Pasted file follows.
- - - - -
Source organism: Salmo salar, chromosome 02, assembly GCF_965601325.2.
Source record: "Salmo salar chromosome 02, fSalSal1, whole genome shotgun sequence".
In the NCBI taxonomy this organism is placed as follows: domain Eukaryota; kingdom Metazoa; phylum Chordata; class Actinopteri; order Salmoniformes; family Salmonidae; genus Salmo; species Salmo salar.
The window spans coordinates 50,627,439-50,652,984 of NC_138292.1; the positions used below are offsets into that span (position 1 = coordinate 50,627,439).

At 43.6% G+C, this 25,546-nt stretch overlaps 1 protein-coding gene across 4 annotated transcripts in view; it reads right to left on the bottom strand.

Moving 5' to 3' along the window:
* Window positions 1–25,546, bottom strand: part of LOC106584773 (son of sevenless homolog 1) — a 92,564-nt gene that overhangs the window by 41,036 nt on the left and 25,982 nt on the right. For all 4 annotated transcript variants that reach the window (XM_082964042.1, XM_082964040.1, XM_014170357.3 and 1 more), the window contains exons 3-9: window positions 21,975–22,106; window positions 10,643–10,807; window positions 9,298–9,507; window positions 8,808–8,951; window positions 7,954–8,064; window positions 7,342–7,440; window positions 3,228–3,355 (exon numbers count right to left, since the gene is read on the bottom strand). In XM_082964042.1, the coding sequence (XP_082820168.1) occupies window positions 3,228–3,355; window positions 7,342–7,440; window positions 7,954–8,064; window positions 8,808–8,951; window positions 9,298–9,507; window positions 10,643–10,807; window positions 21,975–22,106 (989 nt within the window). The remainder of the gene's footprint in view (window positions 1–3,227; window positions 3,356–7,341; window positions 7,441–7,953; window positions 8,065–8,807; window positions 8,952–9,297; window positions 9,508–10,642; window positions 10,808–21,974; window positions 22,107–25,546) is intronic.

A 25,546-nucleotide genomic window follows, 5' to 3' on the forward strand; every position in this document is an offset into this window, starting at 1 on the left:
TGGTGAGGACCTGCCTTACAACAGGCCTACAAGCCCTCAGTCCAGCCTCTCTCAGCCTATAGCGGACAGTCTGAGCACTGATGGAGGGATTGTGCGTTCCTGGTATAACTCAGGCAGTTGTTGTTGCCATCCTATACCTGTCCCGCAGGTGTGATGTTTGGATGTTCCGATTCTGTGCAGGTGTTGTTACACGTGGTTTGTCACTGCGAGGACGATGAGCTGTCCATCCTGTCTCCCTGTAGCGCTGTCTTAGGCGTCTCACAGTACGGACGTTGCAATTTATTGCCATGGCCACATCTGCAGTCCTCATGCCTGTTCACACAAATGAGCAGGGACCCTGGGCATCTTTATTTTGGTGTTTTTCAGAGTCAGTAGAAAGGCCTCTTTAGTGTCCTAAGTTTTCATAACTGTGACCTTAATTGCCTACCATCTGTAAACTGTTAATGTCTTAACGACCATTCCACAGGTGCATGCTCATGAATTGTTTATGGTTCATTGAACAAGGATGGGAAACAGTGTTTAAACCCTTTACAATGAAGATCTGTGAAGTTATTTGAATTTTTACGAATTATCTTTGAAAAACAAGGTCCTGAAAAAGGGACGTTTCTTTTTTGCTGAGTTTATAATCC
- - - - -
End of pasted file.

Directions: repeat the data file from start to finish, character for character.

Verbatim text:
Source organism: Salmo salar, chromosome 02, assembly GCF_965601325.2.
Source record: "Salmo salar chromosome 02, fSalSal1, whole genome shotgun sequence".
In the NCBI taxonomy this organism is placed as follows: domain Eukaryota; kingdom Metazoa; phylum Chordata; class Actinopteri; order Salmoniformes; family Salmonidae; genus Salmo; species Salmo salar.
The window spans coordinates 50,627,439-50,652,984 of NC_138292.1; the positions used below are offsets into that span (position 1 = coordinate 50,627,439).

At 43.6% G+C, this 25,546-nt stretch overlaps 1 protein-coding gene across 4 annotated transcripts in view; it reads right to left on the bottom strand.

Moving 5' to 3' along the window:
* Window positions 1–25,546, bottom strand: part of LOC106584773 (son of sevenless homolog 1) — a 92,564-nt gene that overhangs the window by 41,036 nt on the left and 25,982 nt on the right. For all 4 annotated transcript variants that reach the window (XM_082964042.1, XM_082964040.1, XM_014170357.3 and 1 more), the window contains exons 3-9: window positions 21,975–22,106; window positions 10,643–10,807; window positions 9,298–9,507; window positions 8,808–8,951; window positions 7,954–8,064; window positions 7,342–7,440; window positions 3,228–3,355 (exon numbers count right to left, since the gene is read on the bottom strand). In XM_082964042.1, the coding sequence (XP_082820168.1) occupies window positions 3,228–3,355; window positions 7,342–7,440; window positions 7,954–8,064; window positions 8,808–8,951; window positions 9,298–9,507; window positions 10,643–10,807; window positions 21,975–22,106 (989 nt within the window). The remainder of the gene's footprint in view (window positions 1–3,227; window positions 3,356–7,341; window positions 7,441–7,953; window positions 8,065–8,807; window positions 8,952–9,297; window positions 9,508–10,642; window positions 10,808–21,974; window positions 22,107–25,546) is intronic.

A 25,546-nucleotide genomic window follows, 5' to 3' on the forward strand; every position in this document is an offset into this window, starting at 1 on the left:
TGGTGAGGACCTGCCTTACAACAGGCCTACAAGCCCTCAGTCCAGCCTCTCTCAGCCTATAGCGGACAGTCTGAGCACTGATGGAGGGATTGTGCGTTCCTGGTATAACTCAGGCAGTTGTTGTTGCCATCCTATACCTGTCCCGCAGGTGTGATGTTTGGATGTTCCGATTCTGTGCAGGTGTTGTTACACGTGGTTTGTCACTGCGAGGACGATGAGCTGTCCATCCTGTCTCCCTGTAGCGCTGTCTTAGGCGTCTCACAGTACGGACGTTGCAATTTATTGCCATGGCCACATCTGCAGTCCTCATGCCTGTTCACACAAATGAGCAGGGACCCTGGGCATCTTTATTTTGGTGTTTTTCAGAGTCAGTAGAAAGGCCTCTTTAGTGTCCTAAGTTTTCATAACTGTGACCTTAATTGCCTACCATCTGTAAACTGTTAATGTCTTAACGACCATTCCACAGGTGCATGCTCATGAATTGTTTATGGTTCATTGAACAAGGATGGGAAACAGTGTTTAAACCCTTTACAATGAAGATCTGTGAAGTTATTTGAATTTTTACGAATTATCTTTGAAAAACAAGGTCCTGAAAAAGGGACGTTTCTTTTTTGCTGAGTTTATAATCC